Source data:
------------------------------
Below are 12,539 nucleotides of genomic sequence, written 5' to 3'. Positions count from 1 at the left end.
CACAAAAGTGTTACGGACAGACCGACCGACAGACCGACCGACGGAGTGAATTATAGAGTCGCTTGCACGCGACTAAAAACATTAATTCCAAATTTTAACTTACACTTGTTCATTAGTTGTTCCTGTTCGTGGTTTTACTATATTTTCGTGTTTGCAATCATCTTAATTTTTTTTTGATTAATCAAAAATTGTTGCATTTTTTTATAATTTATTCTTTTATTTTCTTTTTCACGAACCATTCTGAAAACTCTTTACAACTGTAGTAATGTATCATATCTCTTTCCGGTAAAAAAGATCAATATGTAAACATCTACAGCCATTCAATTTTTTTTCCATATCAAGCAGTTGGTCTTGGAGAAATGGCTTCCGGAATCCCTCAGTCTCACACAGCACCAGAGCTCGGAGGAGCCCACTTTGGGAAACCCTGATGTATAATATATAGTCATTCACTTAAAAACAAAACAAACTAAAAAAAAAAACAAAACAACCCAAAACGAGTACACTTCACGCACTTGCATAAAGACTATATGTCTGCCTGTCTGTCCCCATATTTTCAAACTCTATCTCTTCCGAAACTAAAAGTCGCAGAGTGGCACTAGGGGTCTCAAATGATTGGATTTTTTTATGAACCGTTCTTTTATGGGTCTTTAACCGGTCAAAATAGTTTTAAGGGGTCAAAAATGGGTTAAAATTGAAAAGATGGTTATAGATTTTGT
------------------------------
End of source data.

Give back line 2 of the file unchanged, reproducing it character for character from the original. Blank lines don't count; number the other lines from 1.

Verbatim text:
CACAAAAGTGTTACGGACAGACCGACCGACAGACCGACCGACGGAGTGAATTATAGAGTCGCTTGCACGCGACTAAAAACATTAATTCCAAATTTTAACTTACACTTGTTCATTAGTTGTTCCTGTTCGTGGTTTTACTATATTTTCGTGTTTGCAATCATCTTAATTTTTTTTTGATTAATCAAAAATTGTTGCATTTTTTTATAATTTATTCTTTTATTTTCTTTTTCACGAACCATTCTGAAAACTCTTTACAACTGTAGTAATGTATCATATCTCTTTCCGGTAAAAAAGATCAATATGTAAACATCTACAGCCATTCAATTTTTTTTCCATATCAAGCAGTTGGTCTTGGAGAAATGGCTTCCGGAATCCCTCAGTCTCACACAGCACCAGAGCTCGGAGGAGCCCACTTTGGGAAACCCTGATGTATAATATATAGTCATTCACTTAAAAACAAAACAAACTAAAAAAAAAAACAAAACAACCCAAAACGAGTACACTTCACGCACTTGCATAAAGACTATATGTCTGCCTGTCTGTCCCCATATTTTCAAACTCTATCTCTTCCGAAACTAAAAGTCGCAGAGTGGCACTAGGGGTCTCAAATGATTGGATTTTTTTATGAACCGTTCTTTTATGGGTCTTTAACCGGTCAAAATAGTTTTAAGGGGTCAAAAATGGGTTAAAATTGAAAAGATGGTTATAGATTTTGT